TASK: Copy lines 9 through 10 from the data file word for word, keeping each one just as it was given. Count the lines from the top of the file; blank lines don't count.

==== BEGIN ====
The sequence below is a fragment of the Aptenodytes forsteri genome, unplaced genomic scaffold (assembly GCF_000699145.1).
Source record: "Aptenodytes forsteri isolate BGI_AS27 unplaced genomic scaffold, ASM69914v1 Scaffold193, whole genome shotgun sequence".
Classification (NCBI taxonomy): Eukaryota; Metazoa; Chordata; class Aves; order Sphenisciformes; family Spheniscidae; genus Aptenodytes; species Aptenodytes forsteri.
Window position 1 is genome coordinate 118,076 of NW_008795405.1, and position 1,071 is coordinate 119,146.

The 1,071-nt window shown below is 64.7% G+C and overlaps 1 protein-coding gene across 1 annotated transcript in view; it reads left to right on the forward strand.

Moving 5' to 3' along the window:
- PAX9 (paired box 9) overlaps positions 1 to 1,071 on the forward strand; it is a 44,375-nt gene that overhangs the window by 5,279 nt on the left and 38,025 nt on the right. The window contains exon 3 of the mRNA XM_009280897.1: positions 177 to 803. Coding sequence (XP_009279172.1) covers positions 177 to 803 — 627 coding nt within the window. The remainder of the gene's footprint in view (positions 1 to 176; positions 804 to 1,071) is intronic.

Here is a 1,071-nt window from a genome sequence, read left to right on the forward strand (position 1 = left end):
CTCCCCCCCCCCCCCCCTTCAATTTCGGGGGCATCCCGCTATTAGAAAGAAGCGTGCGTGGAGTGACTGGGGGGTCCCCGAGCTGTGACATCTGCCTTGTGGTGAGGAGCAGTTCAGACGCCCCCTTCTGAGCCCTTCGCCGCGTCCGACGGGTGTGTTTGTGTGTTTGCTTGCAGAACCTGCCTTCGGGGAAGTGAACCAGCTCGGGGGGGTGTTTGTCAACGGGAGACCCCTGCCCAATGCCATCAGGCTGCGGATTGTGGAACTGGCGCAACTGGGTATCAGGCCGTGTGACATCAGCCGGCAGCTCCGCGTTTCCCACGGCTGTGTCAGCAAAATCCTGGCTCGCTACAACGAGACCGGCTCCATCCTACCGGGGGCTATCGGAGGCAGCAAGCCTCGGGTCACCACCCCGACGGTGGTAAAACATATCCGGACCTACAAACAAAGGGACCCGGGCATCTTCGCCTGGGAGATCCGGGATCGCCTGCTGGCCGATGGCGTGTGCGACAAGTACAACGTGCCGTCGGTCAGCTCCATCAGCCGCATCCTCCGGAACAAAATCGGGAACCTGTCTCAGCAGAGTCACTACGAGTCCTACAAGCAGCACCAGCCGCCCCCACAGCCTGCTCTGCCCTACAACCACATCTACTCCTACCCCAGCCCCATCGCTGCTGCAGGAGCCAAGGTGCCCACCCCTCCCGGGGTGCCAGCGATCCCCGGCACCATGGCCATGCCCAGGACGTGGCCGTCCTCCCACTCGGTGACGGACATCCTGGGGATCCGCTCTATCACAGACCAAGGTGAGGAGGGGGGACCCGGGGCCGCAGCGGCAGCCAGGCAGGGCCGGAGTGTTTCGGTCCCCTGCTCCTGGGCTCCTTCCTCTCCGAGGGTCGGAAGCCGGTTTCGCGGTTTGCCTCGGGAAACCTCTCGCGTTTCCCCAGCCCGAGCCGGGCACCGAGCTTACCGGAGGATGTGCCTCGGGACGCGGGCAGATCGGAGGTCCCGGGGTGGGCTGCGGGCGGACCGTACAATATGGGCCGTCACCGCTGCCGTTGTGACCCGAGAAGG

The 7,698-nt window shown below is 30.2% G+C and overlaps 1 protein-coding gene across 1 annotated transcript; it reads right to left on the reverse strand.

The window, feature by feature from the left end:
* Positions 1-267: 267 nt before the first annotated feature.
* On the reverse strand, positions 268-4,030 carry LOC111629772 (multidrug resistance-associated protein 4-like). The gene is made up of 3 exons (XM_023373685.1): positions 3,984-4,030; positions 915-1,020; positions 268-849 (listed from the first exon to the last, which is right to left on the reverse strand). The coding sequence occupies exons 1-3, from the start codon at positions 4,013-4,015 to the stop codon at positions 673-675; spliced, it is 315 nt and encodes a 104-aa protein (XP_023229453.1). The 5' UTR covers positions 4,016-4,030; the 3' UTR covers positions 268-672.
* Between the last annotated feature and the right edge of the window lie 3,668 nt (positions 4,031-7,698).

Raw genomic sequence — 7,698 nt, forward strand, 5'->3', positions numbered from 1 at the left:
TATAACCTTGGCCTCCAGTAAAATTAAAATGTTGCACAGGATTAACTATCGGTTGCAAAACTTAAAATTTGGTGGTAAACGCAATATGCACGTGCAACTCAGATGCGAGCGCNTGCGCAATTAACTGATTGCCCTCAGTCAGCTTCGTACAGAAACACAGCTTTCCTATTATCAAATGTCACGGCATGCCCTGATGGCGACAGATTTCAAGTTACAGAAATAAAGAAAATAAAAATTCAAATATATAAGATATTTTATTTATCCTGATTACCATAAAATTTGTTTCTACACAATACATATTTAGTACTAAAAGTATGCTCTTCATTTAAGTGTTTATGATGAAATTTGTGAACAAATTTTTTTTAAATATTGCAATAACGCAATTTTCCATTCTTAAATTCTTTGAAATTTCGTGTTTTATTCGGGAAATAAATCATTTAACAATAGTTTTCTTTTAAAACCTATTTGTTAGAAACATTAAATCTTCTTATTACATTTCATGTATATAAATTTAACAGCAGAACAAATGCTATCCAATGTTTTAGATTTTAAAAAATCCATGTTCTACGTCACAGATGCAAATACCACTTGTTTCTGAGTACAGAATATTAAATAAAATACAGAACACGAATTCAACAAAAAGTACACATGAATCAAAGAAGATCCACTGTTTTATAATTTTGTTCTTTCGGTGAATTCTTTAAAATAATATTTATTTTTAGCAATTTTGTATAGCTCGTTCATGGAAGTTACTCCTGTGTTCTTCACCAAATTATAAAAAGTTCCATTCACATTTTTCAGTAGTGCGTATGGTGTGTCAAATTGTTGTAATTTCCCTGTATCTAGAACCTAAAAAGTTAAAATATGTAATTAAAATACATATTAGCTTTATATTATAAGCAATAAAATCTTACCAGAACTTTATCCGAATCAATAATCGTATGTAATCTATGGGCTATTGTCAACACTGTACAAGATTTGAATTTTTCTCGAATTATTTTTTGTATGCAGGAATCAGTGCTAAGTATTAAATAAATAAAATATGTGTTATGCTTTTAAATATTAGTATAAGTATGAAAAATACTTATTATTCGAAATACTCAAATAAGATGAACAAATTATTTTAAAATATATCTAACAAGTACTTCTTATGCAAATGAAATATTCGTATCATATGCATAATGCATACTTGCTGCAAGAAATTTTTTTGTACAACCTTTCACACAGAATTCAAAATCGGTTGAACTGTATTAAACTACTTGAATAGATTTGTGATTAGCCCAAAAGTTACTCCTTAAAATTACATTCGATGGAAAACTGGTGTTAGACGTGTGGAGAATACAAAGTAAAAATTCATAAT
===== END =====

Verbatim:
CTCCCCCCCCCCCCCCCTTCAATTTCGGGGGCATCCCGCTATTAGAAAGAAGCGTGCGTGGAGTGACTGGGGGGTCCCCGAGCTGTGACATCTGCCTTGTGGTGAGGAGCAGTTCAGACGCCCCCTTCTGAGCCCTTCGCCGCGTCCGACGGGTGTGTTTGTGTGTTTGCTTGCAGAACCTGCCTTCGGGGAAGTGAACCAGCTCGGGGGGGTGTTTGTCAACGGGAGACCCCTGCCCAATGCCATCAGGCTGCGGATTGTGGAACTGGCGCAACTGGGTATCAGGCCGTGTGACATCAGCCGGCAGCTCCGCGTTTCCCACGGCTGTGTCAGCAAAATCCTGGCTCGCTACAACGAGACCGGCTCCATCCTACCGGGGGCTATCGGAGGCAGCAAGCCTCGGGTCACCACCCCGACGGTGGTAAAACATATCCGGACCTACAAACAAAGGGACCCGGGCATCTTCGCCTGGGAGATCCGGGATCGCCTGCTGGCCGATGGCGTGTGCGACAAGTACAACGTGCCGTCGGTCAGCTCCATCAGCCGCATCCTCCGGAACAAAATCGGGAACCTGTCTCAGCAGAGTCACTACGAGTCCTACAAGCAGCACCAGCCGCCCCCACAGCCTGCTCTGCCCTACAACCACATCTACTCCTACCCCAGCCCCATCGCTGCTGCAGGAGCCAAGGTGCCCACCCCTCCCGGGGTGCCAGCGATCCCCGGCACCATGGCCATGCCCAGGACGTGGCCGTCCTCCCACTCGGTGACGGACATCCTGGGGATCCGCTCTATCACAGACCAAGGTGAGGAGGGGGGACCCGGGGCCGCAGCGGCAGCCAGGCAGGGCCGGAGTGTTTCGGTCCCCTGCTCCTGGGCTCCTTCCTCTCCGAGGGTCGGAAGCCGGTTTCGCGGTTTGCCTCGGGAAACCTCTCGCGTTTCCCCAGCCCGAGCCGGGCACCGAGCTTACCGGAGGATGTGCCTCGGGACGCGGGCAGATCGGAGGTCCCGGGGTGGGCTGCGGGCGGACCGTACAATATGGGCCGTCACCGCTGCCGTTGTGACCCGAGAAGG

The 7,698-nt window shown below is 30.2% G+C and overlaps 1 protein-coding gene across 1 annotated transcript; it reads right to left on the reverse strand.